The big circle on the left represents the company result for this Index category, showing the rank out of 25 and the score below it. The smaller circles above indicate company's scores on the three types of indicators.
The big circle on the left represents the company result for this Index category, showing the rank out of 25 and the score below it. The smaller circles above indicate company's scores on the three types of indicators.
The big circle on the left represents the company result for this Index category, showing the rank out of 25 and the score below it. The smaller circles above indicate company's scores on the three types of indicators.
The big circle on the left represents the company result for this Index category, showing the rank out of 25 and the score below it. The smaller circles above indicate company's scores on the three types of indicators.
The big circle on the left represents the company result for this Index category, showing the rank out of 25 and the score below it. The smaller circles above indicate company's scores on the three types of indicators.

Detailed Product Profile Results

24
Rank 24 / Score 2.6

The Product Profile is an independent assessment of the nutritional quality of companies’ product portfolios. For this purpose, ATNI uses the Health Star Rating (HSR) model, which rates foods from 0.5 to 5.0 based on their nutritional quality. ATNI uses the threshold of 3.5 stars or more to classify products as generally healthy. This assessment is undertaken in partnership with The George Institute for Global Health (TGI), with additional data input from Innova Market Insights.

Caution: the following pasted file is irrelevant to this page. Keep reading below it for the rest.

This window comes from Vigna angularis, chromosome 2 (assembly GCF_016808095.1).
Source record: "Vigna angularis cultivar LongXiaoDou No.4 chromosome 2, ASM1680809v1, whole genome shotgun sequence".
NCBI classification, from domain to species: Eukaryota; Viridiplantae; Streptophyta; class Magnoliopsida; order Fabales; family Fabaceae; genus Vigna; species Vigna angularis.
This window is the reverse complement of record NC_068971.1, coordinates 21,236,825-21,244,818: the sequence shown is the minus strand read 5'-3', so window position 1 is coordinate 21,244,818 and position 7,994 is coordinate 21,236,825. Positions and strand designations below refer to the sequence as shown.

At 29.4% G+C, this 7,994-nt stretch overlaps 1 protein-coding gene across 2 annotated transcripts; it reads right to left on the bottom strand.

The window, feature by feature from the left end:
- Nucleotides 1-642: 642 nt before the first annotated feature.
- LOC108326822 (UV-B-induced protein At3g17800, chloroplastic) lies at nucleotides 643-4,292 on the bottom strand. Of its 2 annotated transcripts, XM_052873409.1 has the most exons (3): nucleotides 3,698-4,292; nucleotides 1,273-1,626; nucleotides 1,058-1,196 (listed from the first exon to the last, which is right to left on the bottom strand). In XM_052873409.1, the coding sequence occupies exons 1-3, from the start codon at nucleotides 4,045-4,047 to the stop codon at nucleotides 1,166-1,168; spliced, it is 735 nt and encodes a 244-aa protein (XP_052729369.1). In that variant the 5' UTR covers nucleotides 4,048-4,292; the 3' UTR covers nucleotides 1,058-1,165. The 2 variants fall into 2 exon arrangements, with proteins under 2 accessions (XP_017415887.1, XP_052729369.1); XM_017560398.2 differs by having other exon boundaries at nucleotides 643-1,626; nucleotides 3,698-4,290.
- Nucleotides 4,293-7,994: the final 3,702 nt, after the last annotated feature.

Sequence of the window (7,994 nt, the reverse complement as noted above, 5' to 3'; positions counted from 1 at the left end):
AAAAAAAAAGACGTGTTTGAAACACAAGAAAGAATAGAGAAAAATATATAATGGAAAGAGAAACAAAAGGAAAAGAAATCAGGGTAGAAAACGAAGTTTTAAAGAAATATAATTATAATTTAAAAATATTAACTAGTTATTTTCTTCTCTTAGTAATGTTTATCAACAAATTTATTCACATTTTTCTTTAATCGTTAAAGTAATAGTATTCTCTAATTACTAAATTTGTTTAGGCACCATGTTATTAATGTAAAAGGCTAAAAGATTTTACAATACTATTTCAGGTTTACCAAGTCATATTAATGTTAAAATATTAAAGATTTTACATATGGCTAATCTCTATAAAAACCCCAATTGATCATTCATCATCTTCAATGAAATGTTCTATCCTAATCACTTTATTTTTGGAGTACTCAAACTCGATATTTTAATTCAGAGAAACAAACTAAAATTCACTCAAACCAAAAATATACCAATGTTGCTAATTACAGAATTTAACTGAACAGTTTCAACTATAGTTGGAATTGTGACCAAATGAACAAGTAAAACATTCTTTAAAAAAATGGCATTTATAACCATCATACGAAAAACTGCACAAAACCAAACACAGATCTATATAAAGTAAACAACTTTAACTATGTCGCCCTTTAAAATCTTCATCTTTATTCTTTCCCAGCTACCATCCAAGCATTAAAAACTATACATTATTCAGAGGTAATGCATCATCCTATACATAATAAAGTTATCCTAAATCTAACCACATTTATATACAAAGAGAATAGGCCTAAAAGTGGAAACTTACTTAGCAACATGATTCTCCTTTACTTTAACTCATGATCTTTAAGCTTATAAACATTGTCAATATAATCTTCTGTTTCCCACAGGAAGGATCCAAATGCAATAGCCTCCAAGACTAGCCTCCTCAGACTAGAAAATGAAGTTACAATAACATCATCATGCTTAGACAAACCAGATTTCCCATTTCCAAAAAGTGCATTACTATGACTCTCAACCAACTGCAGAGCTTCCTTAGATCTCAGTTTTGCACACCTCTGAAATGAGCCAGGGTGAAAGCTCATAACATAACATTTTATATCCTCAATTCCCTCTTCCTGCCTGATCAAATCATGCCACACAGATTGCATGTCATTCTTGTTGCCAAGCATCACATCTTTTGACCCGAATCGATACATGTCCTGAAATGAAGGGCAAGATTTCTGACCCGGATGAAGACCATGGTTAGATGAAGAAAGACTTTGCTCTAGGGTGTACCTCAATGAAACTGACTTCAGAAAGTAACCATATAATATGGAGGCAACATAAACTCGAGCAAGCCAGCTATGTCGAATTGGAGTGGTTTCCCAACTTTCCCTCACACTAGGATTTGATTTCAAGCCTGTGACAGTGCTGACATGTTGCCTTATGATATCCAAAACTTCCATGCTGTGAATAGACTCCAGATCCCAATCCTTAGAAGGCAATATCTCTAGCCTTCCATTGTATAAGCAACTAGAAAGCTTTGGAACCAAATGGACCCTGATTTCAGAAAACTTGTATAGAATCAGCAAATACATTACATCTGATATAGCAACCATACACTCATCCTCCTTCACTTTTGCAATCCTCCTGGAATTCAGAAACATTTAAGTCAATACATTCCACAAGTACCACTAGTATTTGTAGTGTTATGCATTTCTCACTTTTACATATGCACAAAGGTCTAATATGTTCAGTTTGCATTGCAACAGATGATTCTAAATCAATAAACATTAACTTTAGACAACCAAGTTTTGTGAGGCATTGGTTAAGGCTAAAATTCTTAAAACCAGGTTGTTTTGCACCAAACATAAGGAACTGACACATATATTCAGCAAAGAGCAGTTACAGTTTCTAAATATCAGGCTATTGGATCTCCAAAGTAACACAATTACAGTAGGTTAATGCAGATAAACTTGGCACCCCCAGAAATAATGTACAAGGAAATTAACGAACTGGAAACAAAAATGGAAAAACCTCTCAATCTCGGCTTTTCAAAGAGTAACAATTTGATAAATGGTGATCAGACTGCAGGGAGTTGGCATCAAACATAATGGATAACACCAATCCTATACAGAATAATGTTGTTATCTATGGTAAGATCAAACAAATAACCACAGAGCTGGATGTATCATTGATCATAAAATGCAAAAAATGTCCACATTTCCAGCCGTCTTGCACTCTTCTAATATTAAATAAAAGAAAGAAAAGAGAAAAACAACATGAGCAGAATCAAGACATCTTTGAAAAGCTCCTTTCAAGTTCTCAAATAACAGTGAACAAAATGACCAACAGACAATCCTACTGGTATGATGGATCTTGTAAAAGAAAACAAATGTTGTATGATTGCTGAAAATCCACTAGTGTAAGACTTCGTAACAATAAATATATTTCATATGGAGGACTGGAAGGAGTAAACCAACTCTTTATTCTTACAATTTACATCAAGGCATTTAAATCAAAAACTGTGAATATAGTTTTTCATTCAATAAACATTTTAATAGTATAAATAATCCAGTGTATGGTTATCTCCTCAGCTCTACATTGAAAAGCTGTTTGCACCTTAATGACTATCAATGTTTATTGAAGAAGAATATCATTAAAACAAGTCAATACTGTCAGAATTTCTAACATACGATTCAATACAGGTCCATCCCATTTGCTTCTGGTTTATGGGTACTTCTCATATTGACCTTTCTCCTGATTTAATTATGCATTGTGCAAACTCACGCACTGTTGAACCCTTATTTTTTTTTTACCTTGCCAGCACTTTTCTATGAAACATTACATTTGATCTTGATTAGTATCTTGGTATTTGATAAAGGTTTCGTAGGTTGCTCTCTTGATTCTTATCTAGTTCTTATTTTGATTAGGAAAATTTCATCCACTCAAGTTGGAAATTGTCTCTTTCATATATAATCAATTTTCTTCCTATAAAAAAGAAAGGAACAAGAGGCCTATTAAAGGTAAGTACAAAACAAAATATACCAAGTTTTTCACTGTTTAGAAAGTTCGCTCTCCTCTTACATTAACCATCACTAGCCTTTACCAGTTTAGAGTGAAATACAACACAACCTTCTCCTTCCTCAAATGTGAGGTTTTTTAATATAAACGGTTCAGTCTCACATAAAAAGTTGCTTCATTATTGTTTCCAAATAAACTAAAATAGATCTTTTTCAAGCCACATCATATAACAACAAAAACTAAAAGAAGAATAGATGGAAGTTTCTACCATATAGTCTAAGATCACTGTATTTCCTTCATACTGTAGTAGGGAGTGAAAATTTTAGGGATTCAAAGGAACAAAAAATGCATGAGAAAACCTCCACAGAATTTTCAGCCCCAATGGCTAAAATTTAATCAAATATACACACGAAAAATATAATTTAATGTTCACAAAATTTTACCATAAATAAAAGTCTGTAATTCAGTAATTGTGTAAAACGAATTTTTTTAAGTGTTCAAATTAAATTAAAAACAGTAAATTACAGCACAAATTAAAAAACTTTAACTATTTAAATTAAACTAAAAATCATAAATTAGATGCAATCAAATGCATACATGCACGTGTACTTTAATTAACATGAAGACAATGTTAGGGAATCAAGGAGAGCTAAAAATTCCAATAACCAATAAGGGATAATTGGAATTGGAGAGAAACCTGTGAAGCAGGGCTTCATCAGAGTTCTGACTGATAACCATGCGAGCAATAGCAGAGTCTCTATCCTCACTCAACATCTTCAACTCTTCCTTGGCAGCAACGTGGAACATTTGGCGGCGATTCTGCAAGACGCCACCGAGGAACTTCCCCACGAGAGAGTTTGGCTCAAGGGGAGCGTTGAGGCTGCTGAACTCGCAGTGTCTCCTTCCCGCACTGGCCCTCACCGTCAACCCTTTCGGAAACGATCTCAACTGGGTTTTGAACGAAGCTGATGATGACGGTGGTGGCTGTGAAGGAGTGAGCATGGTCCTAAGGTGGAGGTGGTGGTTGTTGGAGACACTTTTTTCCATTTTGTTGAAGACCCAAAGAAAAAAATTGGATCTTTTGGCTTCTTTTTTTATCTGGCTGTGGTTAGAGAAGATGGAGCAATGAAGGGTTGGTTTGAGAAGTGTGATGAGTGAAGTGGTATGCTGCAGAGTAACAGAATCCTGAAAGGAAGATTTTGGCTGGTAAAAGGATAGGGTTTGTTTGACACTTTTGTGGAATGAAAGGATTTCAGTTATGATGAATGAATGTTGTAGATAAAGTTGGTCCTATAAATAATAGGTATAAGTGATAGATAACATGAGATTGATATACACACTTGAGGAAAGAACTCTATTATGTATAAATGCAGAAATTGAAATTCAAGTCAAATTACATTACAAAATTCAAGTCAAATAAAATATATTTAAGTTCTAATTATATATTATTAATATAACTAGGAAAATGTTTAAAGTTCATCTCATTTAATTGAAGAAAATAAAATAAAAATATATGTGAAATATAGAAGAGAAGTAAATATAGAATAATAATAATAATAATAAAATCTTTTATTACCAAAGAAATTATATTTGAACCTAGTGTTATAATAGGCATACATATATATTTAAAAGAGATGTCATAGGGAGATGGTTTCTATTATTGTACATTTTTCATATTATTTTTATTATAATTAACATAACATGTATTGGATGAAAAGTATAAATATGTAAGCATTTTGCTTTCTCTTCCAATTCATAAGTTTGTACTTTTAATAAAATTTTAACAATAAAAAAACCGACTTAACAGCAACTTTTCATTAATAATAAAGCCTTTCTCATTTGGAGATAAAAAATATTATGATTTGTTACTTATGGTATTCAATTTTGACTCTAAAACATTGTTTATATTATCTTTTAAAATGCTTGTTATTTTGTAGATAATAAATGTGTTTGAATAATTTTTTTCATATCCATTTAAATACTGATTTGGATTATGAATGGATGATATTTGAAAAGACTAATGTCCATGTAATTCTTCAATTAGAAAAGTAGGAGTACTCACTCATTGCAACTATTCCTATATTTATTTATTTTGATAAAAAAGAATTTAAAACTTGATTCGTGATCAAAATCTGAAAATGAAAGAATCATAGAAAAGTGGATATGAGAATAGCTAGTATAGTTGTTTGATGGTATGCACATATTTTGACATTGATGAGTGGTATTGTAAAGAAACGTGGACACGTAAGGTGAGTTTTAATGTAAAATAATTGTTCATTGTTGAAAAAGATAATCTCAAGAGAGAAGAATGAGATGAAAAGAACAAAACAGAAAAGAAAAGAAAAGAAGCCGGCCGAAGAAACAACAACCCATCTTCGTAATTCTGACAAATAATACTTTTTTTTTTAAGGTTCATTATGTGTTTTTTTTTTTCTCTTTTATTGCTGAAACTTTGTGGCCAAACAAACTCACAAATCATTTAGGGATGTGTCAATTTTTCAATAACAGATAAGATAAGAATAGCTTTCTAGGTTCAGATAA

The methodology for the Global Index 2021 Product Profile has been revised and now includes three scored elements. The overall Product Profile score reflects: B1.1, the mean healthiness of a company’s product portfolio; B1.2, the relative healthiness within product categories compared to peers, and; B1.3, changes in the nutritional quality of product portfolios compared to the Global Index 2018 Product Profile. The steps taken to calculate the final Product Profile scores are visualized in Box 1. The next section further explains each of these three elements.